Adelaide’s Moonshine Lab is a co-foundry service looking to help entrepreneurs launch their ideas

- July 3, 2017 2 MIN READ
moonshine lab

As the startup community has grown, so too has the number and variety of resources and models available to help people out with an idea.

Launched late last year with a co-foundry incubator model in Adelaide is the Moonshine Lab, created by Jason Neave and Christian Ullmark.

It was originally the venture arm of digital advertising agency The Distillery, helping people build their projects outside of the standard agency model; the idea came from Neave’s own experience building and launching Punt Club, a platform bringing the old school punters club online, from within The Distillery.

Eventually, the requests for this type of work were becoming more frequent, making it clear there was something missing in the market.

“The Moonshine Lab is targeting what we see as a gap in South Australia’s startup ecosystem, where there isn’t a lot of obvious support for non-technical founders,” Ullmark added.

The result is a sort of co-foundry or incubator model – not new by any stretch of the imagination elsewhere around Australia, with BlueChilli just one example, but a model Ullmark and Neave hadn’t quite seen in South Australia yet.

“Every company is different and comes to us at different stages in the startup journey. One company that came to us had an idea and funding but no product and another had just finished their MVP. Working with these two companies requires different approaches,” Ullmark explained.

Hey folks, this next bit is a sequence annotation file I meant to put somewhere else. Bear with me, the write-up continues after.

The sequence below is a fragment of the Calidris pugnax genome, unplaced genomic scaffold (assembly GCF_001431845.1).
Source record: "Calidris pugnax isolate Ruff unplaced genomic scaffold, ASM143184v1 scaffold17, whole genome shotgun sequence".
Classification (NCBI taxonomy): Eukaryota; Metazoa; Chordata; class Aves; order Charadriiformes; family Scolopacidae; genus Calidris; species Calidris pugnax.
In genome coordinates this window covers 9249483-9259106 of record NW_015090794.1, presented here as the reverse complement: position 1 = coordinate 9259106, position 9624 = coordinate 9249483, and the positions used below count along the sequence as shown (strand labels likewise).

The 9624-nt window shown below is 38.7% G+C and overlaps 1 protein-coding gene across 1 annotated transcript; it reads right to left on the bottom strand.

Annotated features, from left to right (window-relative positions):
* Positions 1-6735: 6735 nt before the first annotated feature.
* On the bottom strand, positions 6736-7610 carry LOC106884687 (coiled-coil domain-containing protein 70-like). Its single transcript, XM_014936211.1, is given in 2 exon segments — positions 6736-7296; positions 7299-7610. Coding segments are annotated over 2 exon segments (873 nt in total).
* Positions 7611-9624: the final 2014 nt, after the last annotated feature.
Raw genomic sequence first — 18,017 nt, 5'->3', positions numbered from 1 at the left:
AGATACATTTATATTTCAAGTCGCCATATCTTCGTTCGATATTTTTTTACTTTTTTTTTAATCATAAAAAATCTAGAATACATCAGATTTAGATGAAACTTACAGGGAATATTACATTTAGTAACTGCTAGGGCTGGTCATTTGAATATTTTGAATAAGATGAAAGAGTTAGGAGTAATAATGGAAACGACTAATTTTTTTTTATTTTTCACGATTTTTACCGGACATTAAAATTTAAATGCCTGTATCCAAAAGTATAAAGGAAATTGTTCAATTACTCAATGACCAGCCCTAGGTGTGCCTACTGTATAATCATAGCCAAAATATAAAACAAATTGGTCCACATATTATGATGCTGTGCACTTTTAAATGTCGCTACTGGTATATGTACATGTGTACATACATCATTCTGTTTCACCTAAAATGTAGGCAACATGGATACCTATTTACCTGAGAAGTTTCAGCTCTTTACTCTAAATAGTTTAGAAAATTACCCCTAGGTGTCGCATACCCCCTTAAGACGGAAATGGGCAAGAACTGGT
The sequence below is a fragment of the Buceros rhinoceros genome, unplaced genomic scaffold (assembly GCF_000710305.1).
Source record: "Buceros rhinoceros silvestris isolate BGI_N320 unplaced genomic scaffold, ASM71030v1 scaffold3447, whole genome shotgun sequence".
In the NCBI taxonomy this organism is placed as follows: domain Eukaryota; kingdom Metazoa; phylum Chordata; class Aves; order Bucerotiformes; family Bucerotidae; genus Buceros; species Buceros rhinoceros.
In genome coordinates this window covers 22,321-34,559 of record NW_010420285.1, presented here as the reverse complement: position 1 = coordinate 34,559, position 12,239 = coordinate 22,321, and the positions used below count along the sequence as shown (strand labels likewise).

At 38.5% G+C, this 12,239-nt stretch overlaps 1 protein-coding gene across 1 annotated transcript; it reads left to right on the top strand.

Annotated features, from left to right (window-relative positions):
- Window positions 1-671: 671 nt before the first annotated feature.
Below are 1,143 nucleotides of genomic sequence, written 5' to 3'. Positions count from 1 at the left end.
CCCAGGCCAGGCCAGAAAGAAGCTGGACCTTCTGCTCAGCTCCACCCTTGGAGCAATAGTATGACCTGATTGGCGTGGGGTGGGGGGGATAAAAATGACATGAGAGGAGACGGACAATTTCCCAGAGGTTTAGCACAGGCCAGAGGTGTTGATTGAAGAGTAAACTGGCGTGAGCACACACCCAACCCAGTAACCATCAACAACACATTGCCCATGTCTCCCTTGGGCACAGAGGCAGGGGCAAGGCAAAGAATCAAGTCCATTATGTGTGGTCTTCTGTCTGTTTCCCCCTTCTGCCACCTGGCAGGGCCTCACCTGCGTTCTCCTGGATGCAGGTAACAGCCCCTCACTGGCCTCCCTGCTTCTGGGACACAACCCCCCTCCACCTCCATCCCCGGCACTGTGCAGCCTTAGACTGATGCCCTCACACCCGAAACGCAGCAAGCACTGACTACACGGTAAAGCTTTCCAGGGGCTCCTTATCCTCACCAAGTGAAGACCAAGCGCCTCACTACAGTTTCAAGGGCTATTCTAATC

“For the company that had the idea it is all about scoping the project appropriately finding solutions that meet the teams strengths and budget in order to establish how we will develop the technology. For the second it is about building a strategy to take the product to market, scale the user base, and how to raise capital.”

For this, Ullmark said Moonshine Lab is flexible in terms of fees, accepting a blend of fee and equity for service, depending on the project.

“The equity we take represents the risk in the endeavor. We have about 50 different criteria we look at when evaluating a startup,” he said.

“That being said, it is an open and collaborative process that includes the founder. We would only take a position that the founder finds fair. We want to build the foundation for a long term partnership.”

Working out of a WOTSO space, the Moonshine Lab is supported by an advisory board boasting names including Brendan Yell, director at the IBM Global Entrepreneur Program; Uber Australia CMO, Steve Brennen; and Sally Fielke, general manager of corporate affairs at Sydney Airport.

Moonshine Lab is already working on three projects, with Playt one of its first. The platform looks to make recipes, whether online or offline, instantly shoppable – scanning a list of ingredients and turning it into a shopping list that can be connected to a supermarket to then have the products delivered straight to the customer’s door.

As we become a cofounder in any business that comes into Moonshine Lab it was important to establish a system for vetting potential partners. It has taken us six months, but we are now signing our first two external cofounders,” Ullmark said.

The organisation is en route to have seven companies under its wing within its first 12 months in business.

Image: Jason Neave and Christian Ullmark. Source: Supplied.